Last week, the Minneapolis Star Tribune published an op/ed by Mitch Pearlstein (Test results add up to a good case for school vouchers). Here, Growth & Justice Research and Policy Director Angela Eilers responds.A word of caution to readers of Mitch Pearlstein’s recent call for school vouchers. In this era of evidence-based justification for spending public dollars, we should be wary of comparing an apple to a basket of oranges in advancing a public policy idea. In the fruit basket of ideas, we also should be especially cautious in using cherry-picked data points to support ideological claims.
Mr. Pearlstein holds up the educational outcomes of one private Catholic K-8 school against the entire Minneapolis Public School district, implicitly suggesting that one K-8 school is a convincing sample size. He also holds up the tuition of private Catholic schools against per pupil spending in an urban E-12 district (MPS) to demonstrate cost differences. Inherent in this argument is that public schools should be able to produce better results for less money—as if a K-8 apple weighs the same as district-wide basket.
For example, tuition costs for Catholic schools are often held down because teacher’s annual salaries average $25,000, due in part to the fact that some nuns take no salary at all. Further, private schools (Catholic or otherwise) are not legally obligated to educate all children including children with special needs. One special needs child alone can sometimes cost thousands of dollars above and beyond the averaged per pupil expenditure (in Minnesota average expenditures on a special needs student can be as much as an additional $3,000 depending on the services needed). Public schools are legally bound to educate all children whether they can afford to or not. Most parochial schools cannot afford to educate these populations, nor do they have the faculty or facilities to do so. The scholars Mr. Pearlstein cites (Howell and Peterson) acknowledge this fact in the opening chapter of their book, The Education Gap.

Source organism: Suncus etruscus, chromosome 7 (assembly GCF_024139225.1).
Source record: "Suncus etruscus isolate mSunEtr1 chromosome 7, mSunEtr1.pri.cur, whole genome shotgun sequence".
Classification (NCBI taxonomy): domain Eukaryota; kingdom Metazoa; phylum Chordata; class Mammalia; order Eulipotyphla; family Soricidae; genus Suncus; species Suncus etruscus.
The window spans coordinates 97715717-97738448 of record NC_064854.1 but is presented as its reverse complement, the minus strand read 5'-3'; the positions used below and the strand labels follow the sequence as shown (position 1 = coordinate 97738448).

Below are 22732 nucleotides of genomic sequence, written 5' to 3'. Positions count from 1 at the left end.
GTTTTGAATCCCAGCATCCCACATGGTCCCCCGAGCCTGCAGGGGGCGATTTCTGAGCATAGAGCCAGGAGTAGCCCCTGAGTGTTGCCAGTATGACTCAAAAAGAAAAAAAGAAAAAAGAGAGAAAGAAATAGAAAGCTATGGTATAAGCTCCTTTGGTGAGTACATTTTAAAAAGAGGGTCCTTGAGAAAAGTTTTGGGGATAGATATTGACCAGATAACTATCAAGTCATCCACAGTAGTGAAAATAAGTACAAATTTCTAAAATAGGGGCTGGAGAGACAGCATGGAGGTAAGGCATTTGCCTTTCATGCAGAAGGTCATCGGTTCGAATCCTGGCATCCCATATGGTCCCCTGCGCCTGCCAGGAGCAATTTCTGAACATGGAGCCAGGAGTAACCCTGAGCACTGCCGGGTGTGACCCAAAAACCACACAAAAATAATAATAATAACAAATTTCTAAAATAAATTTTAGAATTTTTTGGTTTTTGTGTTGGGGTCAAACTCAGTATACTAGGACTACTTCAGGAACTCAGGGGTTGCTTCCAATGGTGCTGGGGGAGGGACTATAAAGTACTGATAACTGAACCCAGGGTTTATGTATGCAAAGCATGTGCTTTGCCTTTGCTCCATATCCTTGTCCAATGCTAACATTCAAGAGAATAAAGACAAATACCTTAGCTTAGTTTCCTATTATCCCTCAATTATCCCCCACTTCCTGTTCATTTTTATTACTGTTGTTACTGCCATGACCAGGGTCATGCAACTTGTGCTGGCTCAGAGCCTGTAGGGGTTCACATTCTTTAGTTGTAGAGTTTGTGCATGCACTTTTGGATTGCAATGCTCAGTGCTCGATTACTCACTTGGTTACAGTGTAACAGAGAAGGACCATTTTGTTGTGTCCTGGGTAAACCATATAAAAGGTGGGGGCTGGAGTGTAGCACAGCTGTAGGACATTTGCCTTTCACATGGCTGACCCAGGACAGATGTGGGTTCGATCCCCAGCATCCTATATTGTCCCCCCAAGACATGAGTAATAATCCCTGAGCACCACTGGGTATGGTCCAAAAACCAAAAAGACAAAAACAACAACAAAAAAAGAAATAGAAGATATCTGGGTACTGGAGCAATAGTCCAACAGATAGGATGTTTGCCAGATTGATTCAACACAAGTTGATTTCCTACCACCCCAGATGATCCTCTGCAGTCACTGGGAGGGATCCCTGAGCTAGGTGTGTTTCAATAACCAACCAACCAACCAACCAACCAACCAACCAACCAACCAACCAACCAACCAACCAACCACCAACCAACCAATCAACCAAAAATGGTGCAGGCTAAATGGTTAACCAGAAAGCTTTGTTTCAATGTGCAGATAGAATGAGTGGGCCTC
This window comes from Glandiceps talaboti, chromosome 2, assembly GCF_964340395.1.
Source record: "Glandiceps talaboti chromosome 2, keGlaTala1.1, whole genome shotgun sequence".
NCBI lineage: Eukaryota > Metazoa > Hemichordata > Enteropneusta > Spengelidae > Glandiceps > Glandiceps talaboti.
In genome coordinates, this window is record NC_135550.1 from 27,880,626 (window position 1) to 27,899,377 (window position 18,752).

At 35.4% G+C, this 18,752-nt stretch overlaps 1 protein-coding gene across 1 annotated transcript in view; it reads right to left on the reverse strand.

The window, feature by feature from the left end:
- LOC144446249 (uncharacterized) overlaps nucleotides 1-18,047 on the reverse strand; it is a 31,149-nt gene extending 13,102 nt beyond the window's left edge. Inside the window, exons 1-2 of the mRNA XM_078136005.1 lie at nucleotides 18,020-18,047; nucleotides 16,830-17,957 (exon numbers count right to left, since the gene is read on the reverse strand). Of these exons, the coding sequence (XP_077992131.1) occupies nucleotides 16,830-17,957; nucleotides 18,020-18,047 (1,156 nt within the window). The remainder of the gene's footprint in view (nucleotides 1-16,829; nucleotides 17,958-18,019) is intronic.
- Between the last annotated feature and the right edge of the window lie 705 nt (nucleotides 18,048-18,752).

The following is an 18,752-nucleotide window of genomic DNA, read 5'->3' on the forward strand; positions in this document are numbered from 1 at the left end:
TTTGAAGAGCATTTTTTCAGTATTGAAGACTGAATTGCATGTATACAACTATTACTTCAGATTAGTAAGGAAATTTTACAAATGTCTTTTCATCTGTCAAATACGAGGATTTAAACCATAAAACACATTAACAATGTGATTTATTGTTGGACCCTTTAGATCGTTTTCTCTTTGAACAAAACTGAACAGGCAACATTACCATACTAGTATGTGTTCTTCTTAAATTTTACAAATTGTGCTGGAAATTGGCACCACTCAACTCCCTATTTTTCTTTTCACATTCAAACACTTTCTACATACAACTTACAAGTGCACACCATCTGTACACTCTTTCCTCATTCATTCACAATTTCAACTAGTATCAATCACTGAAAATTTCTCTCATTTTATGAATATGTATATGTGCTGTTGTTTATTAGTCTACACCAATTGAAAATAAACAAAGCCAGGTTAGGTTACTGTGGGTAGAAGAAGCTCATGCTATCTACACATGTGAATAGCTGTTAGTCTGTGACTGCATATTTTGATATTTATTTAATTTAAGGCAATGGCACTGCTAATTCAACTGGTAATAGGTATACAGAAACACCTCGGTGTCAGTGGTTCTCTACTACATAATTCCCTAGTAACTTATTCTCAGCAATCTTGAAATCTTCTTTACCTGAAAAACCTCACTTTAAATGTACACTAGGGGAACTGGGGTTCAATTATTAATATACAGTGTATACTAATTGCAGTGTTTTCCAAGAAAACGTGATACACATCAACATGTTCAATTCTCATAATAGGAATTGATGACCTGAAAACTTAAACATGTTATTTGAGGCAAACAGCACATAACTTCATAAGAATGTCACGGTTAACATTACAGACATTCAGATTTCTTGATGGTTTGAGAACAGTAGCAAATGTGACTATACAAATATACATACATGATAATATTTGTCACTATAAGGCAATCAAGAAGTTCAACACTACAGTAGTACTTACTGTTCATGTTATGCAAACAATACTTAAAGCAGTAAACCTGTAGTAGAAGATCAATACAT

Whether school vouchers to Catholic schools are a cost effective way of closing the achievement gap is certainly a reasonable empirical question worthy of serious examination by the Center of the American Experiment, especially if the cost analysis includes all children. Other school options should certainly be given consideration in the cost effective analysis. However, let’s separate ideology from evidence.
To that end, with our Rethinking Public Education project, Growth & Justice is examining evidence of best practices in closing the achievement gap and getting Minnesota’s students to achieve at rigorous levels. We are examining the cost effectiveness of implementing best practices along the educational continuum (early childhood through post-secondary), and we’ve assembled a statewide stakeholder committee to oversee research to be conducted by national education scholars and economists asking a rather simple question: Which effective educational practices yield the greatest rate of return on state tax dollars?
We — like Mr. Pearlstein — appreciate the urgency, moral imperative and value of providing Minnesota’s children a meaningful and complete education. If he and his Center can supply methodologically sound evidence on practices that close the achievement gap and provide a complete education to all children, their contributions will be welcome.